Chemists in the US have created a molecular vase that mimics an enzyme's catalytic activity.
Chemical catalysts are chemoselective - they are able to recognise and transform a particular functional group - but few are capable of differentiating differently sized or shaped molecules with the same functional groups. This is where enzymes have an advantage. They are usually very specific about which reactions they catalyse: the shape of the starting material and its interaction with the enzyme being important factors in that specificity.
Julius Rebek, Jr. and Richard Hooley from the Scripps Research Institute, La Jolla, California, have set themselves the goal of creating chemical systems that match the selective catalytic abilities of enzymes whilst retaining the properties of normal chemical catalysts.
An imide molecule fits snugly in the molecular cavity, perfectly primed to react with an alcohol
The researchers synthesised a vase-shaped molecule, called a cavitand, and used it to catalyse a Diels-Alder reaction between an unsaturated imide and an aromatic alcohol.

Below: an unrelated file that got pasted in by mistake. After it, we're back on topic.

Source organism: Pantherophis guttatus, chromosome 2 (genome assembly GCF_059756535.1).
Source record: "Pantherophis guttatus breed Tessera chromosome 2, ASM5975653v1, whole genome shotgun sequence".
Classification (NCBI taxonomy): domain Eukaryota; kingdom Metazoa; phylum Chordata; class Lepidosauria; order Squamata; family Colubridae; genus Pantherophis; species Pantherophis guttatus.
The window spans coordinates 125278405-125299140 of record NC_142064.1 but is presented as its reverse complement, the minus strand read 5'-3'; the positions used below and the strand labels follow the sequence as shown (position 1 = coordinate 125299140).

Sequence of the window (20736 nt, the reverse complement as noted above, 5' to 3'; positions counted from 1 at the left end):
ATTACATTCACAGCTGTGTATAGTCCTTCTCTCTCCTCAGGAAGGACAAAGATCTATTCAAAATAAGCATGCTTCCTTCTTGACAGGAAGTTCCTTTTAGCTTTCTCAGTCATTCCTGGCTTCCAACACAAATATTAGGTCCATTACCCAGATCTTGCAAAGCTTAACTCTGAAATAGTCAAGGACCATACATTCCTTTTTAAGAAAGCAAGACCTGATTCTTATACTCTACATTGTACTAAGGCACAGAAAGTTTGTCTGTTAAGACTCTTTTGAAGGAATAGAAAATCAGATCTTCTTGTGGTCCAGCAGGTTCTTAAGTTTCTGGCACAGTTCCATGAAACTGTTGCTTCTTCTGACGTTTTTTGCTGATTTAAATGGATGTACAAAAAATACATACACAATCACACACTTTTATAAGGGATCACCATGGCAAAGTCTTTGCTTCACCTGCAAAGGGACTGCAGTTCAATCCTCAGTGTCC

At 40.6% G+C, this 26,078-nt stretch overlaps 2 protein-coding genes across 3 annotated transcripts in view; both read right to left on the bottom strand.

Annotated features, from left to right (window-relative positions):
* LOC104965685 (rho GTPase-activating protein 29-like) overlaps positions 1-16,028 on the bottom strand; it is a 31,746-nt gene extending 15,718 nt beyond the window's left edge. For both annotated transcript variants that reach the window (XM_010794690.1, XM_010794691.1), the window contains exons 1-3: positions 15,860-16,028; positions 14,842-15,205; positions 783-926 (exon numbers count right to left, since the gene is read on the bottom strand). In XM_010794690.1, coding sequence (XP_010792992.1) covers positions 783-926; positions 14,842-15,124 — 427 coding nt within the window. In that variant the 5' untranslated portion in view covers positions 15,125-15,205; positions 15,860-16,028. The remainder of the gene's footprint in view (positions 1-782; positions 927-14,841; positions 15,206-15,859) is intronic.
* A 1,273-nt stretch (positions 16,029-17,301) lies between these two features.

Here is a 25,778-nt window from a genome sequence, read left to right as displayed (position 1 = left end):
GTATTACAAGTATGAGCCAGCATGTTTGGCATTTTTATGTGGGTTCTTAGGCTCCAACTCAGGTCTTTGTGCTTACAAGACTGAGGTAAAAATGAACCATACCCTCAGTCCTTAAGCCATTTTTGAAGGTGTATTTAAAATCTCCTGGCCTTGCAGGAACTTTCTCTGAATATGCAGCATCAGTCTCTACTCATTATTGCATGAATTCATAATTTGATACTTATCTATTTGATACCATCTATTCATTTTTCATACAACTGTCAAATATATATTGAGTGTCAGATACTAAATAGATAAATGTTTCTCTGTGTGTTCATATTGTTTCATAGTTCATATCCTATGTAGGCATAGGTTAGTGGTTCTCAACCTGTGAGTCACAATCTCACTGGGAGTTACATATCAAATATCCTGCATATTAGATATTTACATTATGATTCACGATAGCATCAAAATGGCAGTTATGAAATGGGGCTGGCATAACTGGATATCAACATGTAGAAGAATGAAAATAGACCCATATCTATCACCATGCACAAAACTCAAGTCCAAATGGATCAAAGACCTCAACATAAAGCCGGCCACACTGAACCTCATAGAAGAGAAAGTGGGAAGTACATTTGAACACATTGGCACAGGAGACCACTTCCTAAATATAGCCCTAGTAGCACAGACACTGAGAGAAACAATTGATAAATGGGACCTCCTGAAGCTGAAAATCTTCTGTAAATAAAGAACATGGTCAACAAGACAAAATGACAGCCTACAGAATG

Rebek's system mimics an enzyme in that the cavitand has a cavity in which only an appropriately sized starting material can fit. A hydrogen bonding network at the rim of the cavity, similar to that found in enzymes, activates the starting material - the unsaturated imide - by sucking electron density from the double bond. This increases its reactivity and accelerates its Diels-Alder reaction with the aromatic alcohol. The product is too big to fit in the cavity and is ejected, leaving the cavity free to activate another molecule of starting material.
Rebek aims to improve the cavitand so that its hydrogen bonding network is positioned directly at the bound starting material. This would allow more challenging reactions to be accelerated and catalysed.